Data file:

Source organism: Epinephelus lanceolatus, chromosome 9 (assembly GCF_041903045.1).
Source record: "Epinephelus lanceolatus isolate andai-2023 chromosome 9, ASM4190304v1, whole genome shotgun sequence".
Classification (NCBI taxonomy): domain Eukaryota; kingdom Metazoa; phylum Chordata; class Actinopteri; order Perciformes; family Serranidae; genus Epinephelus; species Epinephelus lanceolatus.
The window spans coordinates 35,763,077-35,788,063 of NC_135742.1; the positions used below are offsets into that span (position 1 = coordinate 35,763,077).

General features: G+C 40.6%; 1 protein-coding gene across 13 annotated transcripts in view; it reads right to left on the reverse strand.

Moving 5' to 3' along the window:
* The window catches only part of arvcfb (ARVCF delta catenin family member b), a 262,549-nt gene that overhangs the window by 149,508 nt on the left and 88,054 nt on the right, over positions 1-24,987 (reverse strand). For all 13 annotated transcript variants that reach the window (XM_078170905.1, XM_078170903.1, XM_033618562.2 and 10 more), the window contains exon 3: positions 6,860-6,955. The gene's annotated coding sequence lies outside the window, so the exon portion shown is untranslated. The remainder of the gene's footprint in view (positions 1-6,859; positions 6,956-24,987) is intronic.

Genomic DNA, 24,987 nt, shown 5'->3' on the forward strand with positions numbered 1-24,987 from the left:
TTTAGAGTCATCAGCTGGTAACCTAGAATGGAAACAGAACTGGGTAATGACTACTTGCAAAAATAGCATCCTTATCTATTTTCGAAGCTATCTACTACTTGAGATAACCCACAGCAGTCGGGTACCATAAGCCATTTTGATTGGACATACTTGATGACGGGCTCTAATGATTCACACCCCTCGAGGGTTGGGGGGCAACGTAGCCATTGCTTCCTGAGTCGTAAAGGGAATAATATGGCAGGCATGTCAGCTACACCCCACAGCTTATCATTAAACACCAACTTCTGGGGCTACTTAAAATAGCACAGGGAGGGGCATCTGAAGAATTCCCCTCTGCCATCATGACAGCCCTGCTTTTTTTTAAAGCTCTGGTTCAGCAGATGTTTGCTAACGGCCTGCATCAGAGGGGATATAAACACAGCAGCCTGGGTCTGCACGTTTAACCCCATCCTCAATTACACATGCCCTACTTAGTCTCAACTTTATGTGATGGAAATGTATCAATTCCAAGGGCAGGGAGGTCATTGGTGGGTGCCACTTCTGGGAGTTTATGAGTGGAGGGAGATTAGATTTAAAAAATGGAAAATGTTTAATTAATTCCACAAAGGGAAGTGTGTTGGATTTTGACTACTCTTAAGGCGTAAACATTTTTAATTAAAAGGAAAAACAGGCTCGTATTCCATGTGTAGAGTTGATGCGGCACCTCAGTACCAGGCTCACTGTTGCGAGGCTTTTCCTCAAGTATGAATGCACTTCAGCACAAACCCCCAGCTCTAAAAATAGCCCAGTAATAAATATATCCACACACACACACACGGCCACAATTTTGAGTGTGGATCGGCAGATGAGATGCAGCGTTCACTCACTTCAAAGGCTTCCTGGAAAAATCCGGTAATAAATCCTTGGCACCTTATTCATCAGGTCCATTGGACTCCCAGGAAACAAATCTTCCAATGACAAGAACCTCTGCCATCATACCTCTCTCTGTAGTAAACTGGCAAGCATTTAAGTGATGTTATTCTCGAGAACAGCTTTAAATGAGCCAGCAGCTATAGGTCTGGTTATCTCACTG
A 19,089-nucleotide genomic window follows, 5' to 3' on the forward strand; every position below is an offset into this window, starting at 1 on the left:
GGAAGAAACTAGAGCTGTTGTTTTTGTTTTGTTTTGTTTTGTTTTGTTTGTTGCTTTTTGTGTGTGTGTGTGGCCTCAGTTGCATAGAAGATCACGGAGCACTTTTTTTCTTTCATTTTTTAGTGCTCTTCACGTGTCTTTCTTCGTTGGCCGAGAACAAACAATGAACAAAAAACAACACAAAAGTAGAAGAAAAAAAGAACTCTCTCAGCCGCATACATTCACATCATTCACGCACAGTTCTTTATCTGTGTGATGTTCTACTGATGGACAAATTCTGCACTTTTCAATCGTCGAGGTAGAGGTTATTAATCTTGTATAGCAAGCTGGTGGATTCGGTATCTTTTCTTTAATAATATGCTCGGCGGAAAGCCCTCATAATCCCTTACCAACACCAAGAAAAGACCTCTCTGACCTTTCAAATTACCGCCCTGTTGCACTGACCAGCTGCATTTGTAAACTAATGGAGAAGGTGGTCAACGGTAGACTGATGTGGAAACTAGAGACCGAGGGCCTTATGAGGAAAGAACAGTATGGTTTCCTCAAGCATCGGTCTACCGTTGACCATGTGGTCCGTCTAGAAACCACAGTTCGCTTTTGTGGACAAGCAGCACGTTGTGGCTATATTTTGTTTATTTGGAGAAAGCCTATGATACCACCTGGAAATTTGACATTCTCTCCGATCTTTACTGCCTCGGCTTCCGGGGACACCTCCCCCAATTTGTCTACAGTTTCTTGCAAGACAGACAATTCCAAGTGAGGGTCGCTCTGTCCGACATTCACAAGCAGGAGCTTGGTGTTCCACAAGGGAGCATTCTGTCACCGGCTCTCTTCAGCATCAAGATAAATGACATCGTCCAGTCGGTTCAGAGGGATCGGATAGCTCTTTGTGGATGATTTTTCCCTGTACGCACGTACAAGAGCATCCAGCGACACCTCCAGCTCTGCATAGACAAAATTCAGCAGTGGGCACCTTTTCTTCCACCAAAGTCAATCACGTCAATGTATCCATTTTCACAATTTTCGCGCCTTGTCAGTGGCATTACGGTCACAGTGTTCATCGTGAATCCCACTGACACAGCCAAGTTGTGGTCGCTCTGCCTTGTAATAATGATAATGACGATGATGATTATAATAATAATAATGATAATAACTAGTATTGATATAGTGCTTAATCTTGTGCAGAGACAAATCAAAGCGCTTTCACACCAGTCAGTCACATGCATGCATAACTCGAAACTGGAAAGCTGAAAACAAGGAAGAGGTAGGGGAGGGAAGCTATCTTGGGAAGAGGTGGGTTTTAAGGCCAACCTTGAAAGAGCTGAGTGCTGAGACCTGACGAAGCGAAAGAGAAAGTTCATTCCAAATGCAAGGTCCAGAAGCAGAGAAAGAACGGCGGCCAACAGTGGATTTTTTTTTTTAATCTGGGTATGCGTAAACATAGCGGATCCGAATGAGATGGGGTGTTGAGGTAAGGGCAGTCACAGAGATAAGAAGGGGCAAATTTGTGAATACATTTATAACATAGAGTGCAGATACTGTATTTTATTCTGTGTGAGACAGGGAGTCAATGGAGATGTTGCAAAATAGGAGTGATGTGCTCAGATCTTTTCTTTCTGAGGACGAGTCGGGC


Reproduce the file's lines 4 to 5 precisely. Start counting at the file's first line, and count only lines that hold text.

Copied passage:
The window spans coordinates 35,763,077-35,788,063 of NC_135742.1; the positions used below are offsets into that span (position 1 = coordinate 35,763,077).

General features: G+C 40.6%; 1 protein-coding gene across 13 annotated transcripts in view; it reads right to left on the reverse strand.